There are those, therefore, in our own age who jump to the other extreme. One insists that one must give up any hope for present happiness and give one’s dedicated and ruthless devotion to work for a better world. I have friends, especially in social or government work or in the social sciences, who regard humor, irony, urbanity, or relaxation with something of the same moral impatience with which a missionary might watch the natives of the Fiji Islands dance or lounge in the sun. There is so little time; it is later than you think; there is no time for comedy. Urbanity is a form of evasion, and laughter is a form of bourgeois or decadent callousness. Let us gird our loins and work together rapidly for the common good or we shall all in common be destroyed. The psychiatric departments of hospitals number among their patients a good many people who in their earnest haste to save the world from destruction ended up by destroying their equilibrium and almost themselves. The tension of moral earnestness, the refusal to permit the enjoyment of even such goods as are possible in a chaotic world, is one of the diseases of our civilization, not a sign of its health. If Epicureanism leads to dismay, unrelieved moral dedication leads to fanaticism. Neither the playboy nor the zealot is a true or adequate incarnation of the life of reason.

Those who recognize the disillusion of a pleasure philosophy or the destructiveness of a moral fanaticism have begun in our age, as they have in other ages, to turn to otherworldly philosophies. They have tried to seek an inward light unquenchable by external circumstances. They have tried in spirit to follow the Indian saint into the wilderness or the monk into his cell or the mystic into his remote meditation. They have sought Nirvana, or a Oneness wilh the One, or an Aloneness with the Alone. The follies of society are not cured by the incantations of pure mysticism, and the search for oblivion is really a pathological attempt simply to become oblivious to the actual and remediable conflicts and disorders in society.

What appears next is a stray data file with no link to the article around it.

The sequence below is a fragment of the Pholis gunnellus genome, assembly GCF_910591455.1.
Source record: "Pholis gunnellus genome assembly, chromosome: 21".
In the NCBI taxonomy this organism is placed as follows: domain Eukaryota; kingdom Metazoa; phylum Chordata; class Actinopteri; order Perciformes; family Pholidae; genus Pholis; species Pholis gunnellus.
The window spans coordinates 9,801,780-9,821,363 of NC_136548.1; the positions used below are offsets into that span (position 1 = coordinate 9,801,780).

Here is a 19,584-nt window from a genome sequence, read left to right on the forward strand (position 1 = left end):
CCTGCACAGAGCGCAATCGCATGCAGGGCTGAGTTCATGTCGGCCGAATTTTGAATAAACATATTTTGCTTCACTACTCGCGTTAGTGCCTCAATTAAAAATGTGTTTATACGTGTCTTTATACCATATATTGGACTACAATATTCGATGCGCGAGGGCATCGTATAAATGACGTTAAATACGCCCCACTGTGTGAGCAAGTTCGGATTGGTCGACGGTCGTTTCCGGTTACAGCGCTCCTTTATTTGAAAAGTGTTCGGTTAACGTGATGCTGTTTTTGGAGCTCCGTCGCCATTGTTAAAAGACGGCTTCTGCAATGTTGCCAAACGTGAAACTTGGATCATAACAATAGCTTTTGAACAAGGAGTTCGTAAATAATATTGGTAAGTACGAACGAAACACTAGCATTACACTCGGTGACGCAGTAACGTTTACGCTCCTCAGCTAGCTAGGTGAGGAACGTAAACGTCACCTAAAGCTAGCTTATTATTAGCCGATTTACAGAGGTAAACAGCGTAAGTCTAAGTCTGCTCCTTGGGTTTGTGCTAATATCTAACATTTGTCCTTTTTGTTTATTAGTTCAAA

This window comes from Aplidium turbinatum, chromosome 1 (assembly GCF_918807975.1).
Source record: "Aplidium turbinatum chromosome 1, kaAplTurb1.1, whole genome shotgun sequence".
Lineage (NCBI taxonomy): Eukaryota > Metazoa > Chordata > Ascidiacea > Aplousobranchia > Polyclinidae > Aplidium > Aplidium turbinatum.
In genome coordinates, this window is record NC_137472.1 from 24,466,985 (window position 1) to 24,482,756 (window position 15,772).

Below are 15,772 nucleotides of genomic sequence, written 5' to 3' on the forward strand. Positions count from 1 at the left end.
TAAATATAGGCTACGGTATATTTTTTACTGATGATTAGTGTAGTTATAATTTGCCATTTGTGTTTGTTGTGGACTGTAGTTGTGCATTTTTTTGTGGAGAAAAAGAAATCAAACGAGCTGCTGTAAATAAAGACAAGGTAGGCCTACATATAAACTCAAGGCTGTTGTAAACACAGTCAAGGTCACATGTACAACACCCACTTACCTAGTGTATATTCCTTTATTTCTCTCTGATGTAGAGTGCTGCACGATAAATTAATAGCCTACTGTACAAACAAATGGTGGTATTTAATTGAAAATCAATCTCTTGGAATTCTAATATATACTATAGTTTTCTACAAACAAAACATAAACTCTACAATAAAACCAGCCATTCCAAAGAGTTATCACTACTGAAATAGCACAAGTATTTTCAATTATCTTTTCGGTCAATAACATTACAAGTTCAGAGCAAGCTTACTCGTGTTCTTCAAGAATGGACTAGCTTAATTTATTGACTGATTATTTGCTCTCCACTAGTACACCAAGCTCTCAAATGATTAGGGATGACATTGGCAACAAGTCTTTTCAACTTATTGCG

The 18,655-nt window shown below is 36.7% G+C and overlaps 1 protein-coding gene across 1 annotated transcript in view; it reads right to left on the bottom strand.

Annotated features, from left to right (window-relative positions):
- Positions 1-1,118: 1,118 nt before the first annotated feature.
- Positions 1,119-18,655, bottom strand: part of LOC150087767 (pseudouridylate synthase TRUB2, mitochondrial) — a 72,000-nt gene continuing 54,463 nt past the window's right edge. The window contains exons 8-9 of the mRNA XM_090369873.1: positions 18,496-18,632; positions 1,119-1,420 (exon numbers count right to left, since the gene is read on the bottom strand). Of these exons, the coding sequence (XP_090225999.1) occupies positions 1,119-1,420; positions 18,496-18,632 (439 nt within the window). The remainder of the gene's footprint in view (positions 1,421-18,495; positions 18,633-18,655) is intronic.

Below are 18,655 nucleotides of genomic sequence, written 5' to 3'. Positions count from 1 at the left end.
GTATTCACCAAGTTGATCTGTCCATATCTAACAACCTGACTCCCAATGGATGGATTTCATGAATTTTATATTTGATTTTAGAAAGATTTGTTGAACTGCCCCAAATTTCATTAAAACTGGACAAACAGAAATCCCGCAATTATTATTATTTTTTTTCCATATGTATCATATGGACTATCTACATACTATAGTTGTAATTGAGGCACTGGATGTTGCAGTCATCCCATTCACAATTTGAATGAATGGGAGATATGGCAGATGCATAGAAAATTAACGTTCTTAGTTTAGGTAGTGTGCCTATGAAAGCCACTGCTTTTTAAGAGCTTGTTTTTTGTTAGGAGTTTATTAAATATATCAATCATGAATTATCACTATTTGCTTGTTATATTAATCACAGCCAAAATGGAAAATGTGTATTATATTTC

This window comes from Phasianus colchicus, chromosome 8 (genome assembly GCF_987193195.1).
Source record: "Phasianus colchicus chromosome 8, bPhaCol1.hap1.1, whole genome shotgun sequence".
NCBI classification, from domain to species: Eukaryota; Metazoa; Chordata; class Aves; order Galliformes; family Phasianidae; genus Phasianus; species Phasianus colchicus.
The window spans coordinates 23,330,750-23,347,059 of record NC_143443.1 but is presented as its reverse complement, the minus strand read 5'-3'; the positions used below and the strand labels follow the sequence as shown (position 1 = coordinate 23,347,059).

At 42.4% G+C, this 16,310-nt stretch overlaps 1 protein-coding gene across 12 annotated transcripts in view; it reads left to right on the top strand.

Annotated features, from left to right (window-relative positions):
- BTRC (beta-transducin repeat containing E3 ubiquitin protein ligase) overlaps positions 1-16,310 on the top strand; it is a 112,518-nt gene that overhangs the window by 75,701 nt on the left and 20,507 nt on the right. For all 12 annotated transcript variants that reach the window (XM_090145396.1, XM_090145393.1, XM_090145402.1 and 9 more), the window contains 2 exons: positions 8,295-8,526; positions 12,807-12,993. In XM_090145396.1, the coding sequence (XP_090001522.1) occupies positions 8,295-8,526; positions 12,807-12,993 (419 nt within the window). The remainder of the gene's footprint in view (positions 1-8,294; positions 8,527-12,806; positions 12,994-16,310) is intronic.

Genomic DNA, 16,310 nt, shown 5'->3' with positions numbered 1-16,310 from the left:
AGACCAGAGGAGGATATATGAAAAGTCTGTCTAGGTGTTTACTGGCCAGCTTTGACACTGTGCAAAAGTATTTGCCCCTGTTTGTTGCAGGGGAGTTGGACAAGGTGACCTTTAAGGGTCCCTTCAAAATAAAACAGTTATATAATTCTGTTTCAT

There are still others than the pleasure-lovers, the Nirvana-seekers, the devotees of such mystics, who have sought to make a prescription for a reasonable life. Among those others now epidemic are followers of historians and zoologists who with the theological wave of a wand discover that a palpably absurd world is somehow moving toward a cozy fulfillment where, as I heard Mr. Toynbee say, “God is Love.” It would seem a strange moment to detect the course of history as the operations of universal love when the world is being filled with universal hate.

No, I do not think any of these ersatz solutions will do. The pressure of events simply confirms again what the life of reason does consist in: a brave contemplation of what things are discoverably like and a resolute attempt to improve the lot of man in the conditions into which he finds himself born. The life of reason must always have a stoic element because there is no sign that either the follies of humanity or the uncaring order of nature will ever he magically transformed.

The life of reason must also contain an element of hope, for it is quite clear, as the history of every improvement in man’s estate has shown us, that human intelligence accompanied by human goodwill may profoundly improve the life of mankind. The life of reason must include the pleasure principle also, for what else gives life meaning if not joy and delight of life, and what a folly it would be not to cherish and embrace, not to nourish then, even in a sick society, that which yields the fruit of a quickened, multiplied awareness, the substance of vision and of joy. The universe may be pointless, but there are many good points in it. Our urgencies may be intense, but the world does not end with us or even with our own civilization; nor, if we do not quench intelligence and generosity in ourselves, is it a foregone conclusion that our civilization must end. And the best insurance, perhaps, of maintaining both is to reaffirm the quality of life itself, of its possibility of beauty and its intimations of order and of justice.